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How not to run for office, 2010 edition
Political wannabes could learn a thing or two from the biggest gaffes in this year's political season. Here, 5 examples not to follow
Vaughn Ward supposedly plagarized from Obama's 2004 convention speech.
Vaughn Ward supposedly plagarized from Obama's 2004 convention speech.
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ith public confidence in our politicians at a historical low, you might expect this year's candidates for office to be upping their game. But, given some of the elementary blunders made by House and Senate hopefuls, that doesn't seem to be the case. Here are some examples from the 2010 campaign of what not to do when running for office:

Don't plagiarize the most influential speech of the decade
Perpetrator: Vaughn Ward (R)
This would-be Idaho Congressman's campaign could serve as a "how not to..." guide all on its own. On his rap sheet: Calling Puerto Rico a country (it's a U.S. territory); revealing he did not vote in the 2008 election even while working for John McCain; and plagiarizing Barack Obama's historic address to the 2004 Democratic National Convention (Watch the video here). "Worst. Candidate. Ever," says Ben Frumin at Talking Points Memo. No wonder he lost the primary.

Don't describe your cynical re-election strategy to the press
Perpetrator: Arlen Specter (D)
After more than four decades in the GOP, Specter switched party allegiances last year to run as a Democrat. Of course, everyone suspected he did so to give himself a better chance of winning a fifth term as a Pennsylvania senator. But, fatally, he acknowledged as much. "My change in parties," he told the press, "will enable me to be re-elected." This hubristic admission — repackaged in a devastating attack ad by his rival — helped Rep. Joe Sestak prevail in last week's Democratic primary.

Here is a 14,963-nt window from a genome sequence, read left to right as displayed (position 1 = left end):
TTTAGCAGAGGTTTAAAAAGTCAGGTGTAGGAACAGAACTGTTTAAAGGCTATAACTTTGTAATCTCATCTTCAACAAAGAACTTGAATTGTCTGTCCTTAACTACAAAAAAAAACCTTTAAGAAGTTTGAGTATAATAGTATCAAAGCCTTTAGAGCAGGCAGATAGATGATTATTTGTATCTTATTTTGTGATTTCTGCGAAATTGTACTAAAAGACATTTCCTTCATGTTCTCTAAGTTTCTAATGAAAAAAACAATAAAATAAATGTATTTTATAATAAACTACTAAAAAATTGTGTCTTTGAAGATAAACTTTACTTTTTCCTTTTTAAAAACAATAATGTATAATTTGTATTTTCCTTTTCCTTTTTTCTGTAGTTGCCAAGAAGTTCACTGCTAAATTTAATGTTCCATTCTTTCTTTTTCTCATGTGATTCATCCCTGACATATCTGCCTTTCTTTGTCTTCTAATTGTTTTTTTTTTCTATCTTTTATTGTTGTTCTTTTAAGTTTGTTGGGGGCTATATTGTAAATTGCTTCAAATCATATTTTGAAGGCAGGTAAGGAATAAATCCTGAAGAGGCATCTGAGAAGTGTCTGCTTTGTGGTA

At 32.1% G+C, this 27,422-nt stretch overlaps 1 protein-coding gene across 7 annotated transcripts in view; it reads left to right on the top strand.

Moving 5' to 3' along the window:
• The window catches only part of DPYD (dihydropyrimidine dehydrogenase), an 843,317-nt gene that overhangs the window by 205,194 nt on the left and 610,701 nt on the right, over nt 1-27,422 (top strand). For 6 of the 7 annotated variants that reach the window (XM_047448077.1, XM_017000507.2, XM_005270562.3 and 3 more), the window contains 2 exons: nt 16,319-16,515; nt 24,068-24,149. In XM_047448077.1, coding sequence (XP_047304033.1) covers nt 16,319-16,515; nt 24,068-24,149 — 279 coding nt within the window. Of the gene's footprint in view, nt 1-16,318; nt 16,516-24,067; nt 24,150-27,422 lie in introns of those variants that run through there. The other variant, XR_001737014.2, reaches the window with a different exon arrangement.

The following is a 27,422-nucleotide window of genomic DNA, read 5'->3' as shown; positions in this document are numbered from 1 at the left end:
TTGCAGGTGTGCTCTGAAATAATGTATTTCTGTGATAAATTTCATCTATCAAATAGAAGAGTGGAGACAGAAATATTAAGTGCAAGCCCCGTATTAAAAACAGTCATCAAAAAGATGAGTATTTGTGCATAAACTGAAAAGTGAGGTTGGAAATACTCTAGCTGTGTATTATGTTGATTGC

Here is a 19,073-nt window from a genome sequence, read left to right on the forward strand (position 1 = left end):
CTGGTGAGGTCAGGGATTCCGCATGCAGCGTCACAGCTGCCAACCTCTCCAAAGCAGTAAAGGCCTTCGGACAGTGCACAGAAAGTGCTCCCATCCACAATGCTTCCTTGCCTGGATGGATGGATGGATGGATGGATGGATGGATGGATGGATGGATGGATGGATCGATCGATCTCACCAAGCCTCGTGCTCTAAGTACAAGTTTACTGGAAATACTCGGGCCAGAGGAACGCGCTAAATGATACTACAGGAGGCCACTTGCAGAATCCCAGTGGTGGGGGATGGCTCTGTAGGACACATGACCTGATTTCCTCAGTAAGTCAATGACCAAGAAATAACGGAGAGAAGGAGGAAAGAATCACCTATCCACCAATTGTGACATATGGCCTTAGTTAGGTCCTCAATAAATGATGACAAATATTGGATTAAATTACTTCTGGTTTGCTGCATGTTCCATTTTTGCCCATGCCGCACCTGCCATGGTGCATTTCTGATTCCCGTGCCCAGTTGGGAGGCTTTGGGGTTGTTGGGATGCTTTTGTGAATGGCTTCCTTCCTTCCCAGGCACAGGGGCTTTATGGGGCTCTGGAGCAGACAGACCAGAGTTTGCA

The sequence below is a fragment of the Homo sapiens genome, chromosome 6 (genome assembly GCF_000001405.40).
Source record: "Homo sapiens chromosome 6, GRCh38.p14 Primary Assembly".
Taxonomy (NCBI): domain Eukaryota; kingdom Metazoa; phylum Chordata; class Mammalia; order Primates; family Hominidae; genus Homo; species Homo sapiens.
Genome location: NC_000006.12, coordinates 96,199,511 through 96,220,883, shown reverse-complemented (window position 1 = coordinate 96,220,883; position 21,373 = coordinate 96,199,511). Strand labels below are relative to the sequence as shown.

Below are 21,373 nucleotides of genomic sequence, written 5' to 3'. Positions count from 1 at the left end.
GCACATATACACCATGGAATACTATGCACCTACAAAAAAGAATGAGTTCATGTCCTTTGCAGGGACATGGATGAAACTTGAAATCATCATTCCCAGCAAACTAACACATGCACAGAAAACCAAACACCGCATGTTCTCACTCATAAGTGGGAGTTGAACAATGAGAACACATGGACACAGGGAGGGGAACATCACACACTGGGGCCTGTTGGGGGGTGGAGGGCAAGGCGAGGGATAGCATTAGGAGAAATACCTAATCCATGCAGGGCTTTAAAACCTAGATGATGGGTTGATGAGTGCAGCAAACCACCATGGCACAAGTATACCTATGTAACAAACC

Don't confuse yourself with Jesus
Perpetrator: Tim D'Annunzio (R)
Many political candidates have inflated egos, but the Republican candidate for North Carolina's 8th District once claimed to be the Messiah. During the 1990s, D'Annunzio also attempted to raise his stepfather from the dead, claimed to have found the Ark of the Covenant in Arizona, and predicted that a 1,000-mile-high pyramid would descend from the heavens and land in Greenland. He is currently ahead in the polls.

Don't make your (non-existent) war record a topic of debate
Perpetrator: Richard Blumenthal (D)
There is still debate about whether Blumenthal technically lied about his military service record — but at the minimum, he uttered phrases that strongly suggested he served in Vietnam, rather than stateside in the Marines Reserve. The controversy has certainly damaged Connecticut's attorney general in his bid to win a Senate seat: "There is now a very long and deep scratch in Blumenthal’s Teflon," says the Cook Political Report, "and the tougher the Teflon, the more damaging the scratch." 

Don't spell your opponent's name wrong
Perpetrator: J.D. Hayworth (R)
The man hoping to upset Arizona's long-serving Sen. John McCain has been regularly derided by the former Presidential candidate's team as "dumb" thanks to his misguided comments on WWII (he incorrectly asserted that the U.S. never declared war on Germany) and his apparent endorsement of "Birther" theories. But it's fair to say Hayworth isn't helping himself with elementary gaffes like calling his Senatorial opponent John "McCail" in the headline of a press release. This "isn't exactly the sort of thing that's going to disabuse people of the notion that you are one of America's Dumbest Congresspersons," says Jason Linkins at the Huffington Post.

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